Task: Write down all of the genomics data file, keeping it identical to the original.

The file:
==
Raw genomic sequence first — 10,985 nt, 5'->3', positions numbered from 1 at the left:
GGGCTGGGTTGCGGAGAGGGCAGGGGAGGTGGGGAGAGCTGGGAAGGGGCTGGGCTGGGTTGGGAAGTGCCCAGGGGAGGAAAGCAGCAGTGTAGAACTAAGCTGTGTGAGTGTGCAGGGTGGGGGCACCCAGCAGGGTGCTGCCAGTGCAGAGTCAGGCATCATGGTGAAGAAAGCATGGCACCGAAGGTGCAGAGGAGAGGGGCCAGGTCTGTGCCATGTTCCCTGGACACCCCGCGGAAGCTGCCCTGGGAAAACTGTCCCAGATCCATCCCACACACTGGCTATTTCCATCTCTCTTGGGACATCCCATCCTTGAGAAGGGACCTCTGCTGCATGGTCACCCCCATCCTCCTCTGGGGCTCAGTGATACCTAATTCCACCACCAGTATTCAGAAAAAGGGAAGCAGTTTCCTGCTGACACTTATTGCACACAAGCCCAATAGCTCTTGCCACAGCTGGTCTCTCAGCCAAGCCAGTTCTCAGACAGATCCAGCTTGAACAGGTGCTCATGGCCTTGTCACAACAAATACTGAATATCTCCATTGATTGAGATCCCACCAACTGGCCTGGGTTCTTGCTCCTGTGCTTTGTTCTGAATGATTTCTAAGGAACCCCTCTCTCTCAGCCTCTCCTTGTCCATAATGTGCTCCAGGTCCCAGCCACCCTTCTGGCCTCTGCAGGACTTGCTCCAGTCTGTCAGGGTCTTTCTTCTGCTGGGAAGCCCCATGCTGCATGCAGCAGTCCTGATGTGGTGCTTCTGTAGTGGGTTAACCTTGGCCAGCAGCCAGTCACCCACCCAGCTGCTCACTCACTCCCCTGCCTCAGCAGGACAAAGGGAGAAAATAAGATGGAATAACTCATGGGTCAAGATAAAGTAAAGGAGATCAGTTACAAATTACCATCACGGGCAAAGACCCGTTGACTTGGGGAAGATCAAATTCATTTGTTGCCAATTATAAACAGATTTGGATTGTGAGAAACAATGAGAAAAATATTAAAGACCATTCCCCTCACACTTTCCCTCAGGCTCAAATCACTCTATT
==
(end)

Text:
Raw genomic sequence first — 10,985 nt, 5'->3', positions numbered from 1 at the left:
GGGCTGGGTTGCGGAGAGGGCAGGGGAGGTGGGGAGAGCTGGGAAGGGGCTGGGCTGGGTTGGGAAGTGCCCAGGGGAGGAAAGCAGCAGTGTAGAACTAAGCTGTGTGAGTGTGCAGGGTGGGGGCACCCAGCAGGGTGCTGCCAGTGCAGAGTCAGGCATCATGGTGAAGAAAGCATGGCACCGAAGGTGCAGAGGAGAGGGGCCAGGTCTGTGCCATGTTCCCTGGACACCCCGCGGAAGCTGCCCTGGGAAAACTGTCCCAGATCCATCCCACACACTGGCTATTTCCATCTCTCTTGGGACATCCCATCCTTGAGAAGGGACCTCTGCTGCATGGTCACCCCCATCCTCCTCTGGGGCTCAGTGATACCTAATTCCACCACCAGTATTCAGAAAAAGGGAAGCAGTTTCCTGCTGACACTTATTGCACACAAGCCCAATAGCTCTTGCCACAGCTGGTCTCTCAGCCAAGCCAGTTCTCAGACAGATCCAGCTTGAACAGGTGCTCATGGCCTTGTCACAACAAATACTGAATATCTCCATTGATTGAGATCCCACCAACTGGCCTGGGTTCTTGCTCCTGTGCTTTGTTCTGAATGATTTCTAAGGAACCCCTCTCTCTCAGCCTCTCCTTGTCCATAATGTGCTCCAGGTCCCAGCCACCCTTCTGGCCTCTGCAGGACTTGCTCCAGTCTGTCAGGGTCTTTCTTCTGCTGGGAAGCCCCATGCTGCATGCAGCAGTCCTGATGTGGTGCTTCTGTAGTGGGTTAACCTTGGCCAGCAGCCAGTCACCCACCCAGCTGCTCACTCACTCCCCTGCCTCAGCAGGACAAAGGGAGAAAATAAGATGGAATAACTCATGGGTCAAGATAAAGTAAAGGAGATCAGTTACAAATTACCATCACGGGCAAAGACCCGTTGACTTGGGGAAGATCAAATTCATTTGTTGCCAATTATAAACAGATTTGGATTGTGAGAAACAATGAGAAAAATATTAAAGACCATTCCCCTCACACTTTCCCTCAGGCTCAAATCACTCTATT